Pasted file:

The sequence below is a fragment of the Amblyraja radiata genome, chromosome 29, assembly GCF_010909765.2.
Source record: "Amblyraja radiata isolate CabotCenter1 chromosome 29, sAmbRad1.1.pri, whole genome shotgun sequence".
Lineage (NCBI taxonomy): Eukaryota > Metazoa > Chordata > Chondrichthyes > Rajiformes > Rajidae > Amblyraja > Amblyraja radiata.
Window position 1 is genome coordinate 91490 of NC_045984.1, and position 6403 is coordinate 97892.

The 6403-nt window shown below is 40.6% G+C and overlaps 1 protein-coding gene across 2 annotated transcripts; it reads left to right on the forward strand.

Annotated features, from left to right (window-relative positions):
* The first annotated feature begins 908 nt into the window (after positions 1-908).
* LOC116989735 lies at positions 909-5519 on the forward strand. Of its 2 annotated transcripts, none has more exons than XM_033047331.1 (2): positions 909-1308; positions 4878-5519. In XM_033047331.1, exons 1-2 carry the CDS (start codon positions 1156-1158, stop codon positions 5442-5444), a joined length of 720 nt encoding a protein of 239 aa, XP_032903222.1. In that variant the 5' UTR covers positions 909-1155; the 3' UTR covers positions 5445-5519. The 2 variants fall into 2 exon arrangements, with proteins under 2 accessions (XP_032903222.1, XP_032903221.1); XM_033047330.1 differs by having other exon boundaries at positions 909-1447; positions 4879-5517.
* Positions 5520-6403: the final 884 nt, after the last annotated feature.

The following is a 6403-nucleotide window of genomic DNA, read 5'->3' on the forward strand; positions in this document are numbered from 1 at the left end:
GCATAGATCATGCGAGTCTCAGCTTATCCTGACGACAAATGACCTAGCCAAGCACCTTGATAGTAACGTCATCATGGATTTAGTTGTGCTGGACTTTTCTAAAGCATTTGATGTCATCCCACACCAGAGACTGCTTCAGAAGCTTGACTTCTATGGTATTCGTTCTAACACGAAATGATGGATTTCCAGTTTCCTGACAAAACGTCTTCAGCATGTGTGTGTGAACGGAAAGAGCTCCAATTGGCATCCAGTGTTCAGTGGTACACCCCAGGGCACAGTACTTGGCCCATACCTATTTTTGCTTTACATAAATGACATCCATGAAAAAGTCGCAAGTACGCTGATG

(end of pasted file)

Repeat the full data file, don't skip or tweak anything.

The sequence below is a fragment of the Amblyraja radiata genome, chromosome 29, assembly GCF_010909765.2.
Source record: "Amblyraja radiata isolate CabotCenter1 chromosome 29, sAmbRad1.1.pri, whole genome shotgun sequence".
Lineage (NCBI taxonomy): Eukaryota > Metazoa > Chordata > Chondrichthyes > Rajiformes > Rajidae > Amblyraja > Amblyraja radiata.
Window position 1 is genome coordinate 91490 of NC_045984.1, and position 6403 is coordinate 97892.

The 6403-nt window shown below is 40.6% G+C and overlaps 1 protein-coding gene across 2 annotated transcripts; it reads left to right on the forward strand.

Annotated features, from left to right (window-relative positions):
* The first annotated feature begins 908 nt into the window (after positions 1-908).
* LOC116989735 lies at positions 909-5519 on the forward strand. Of its 2 annotated transcripts, none has more exons than XM_033047331.1 (2): positions 909-1308; positions 4878-5519. In XM_033047331.1, exons 1-2 carry the CDS (start codon positions 1156-1158, stop codon positions 5442-5444), a joined length of 720 nt encoding a protein of 239 aa, XP_032903222.1. In that variant the 5' UTR covers positions 909-1155; the 3' UTR covers positions 5445-5519. The 2 variants fall into 2 exon arrangements, with proteins under 2 accessions (XP_032903222.1, XP_032903221.1); XM_033047330.1 differs by having other exon boundaries at positions 909-1447; positions 4879-5517.
* Positions 5520-6403: the final 884 nt, after the last annotated feature.

The following is a 6403-nucleotide window of genomic DNA, read 5'->3' on the forward strand; positions in this document are numbered from 1 at the left end:
GCATAGATCATGCGAGTCTCAGCTTATCCTGACGACAAATGACCTAGCCAAGCACCTTGATAGTAACGTCATCATGGATTTAGTTGTGCTGGACTTTTCTAAAGCATTTGATGTCATCCCACACCAGAGACTGCTTCAGAAGCTTGACTTCTATGGTATTCGTTCTAACACGAAATGATGGATTTCCAGTTTCCTGACAAAACGTCTTCAGCATGTGTGTGTGAACGGAAAGAGCTCCAATTGGCATCCAGTGTTCAGTGGTACACCCCAGGGCACAGTACTTGGCCCATACCTATTTTTGCTTTACATAAATGACATCCATGAAAAAGTCGCAAGTACGCTGATG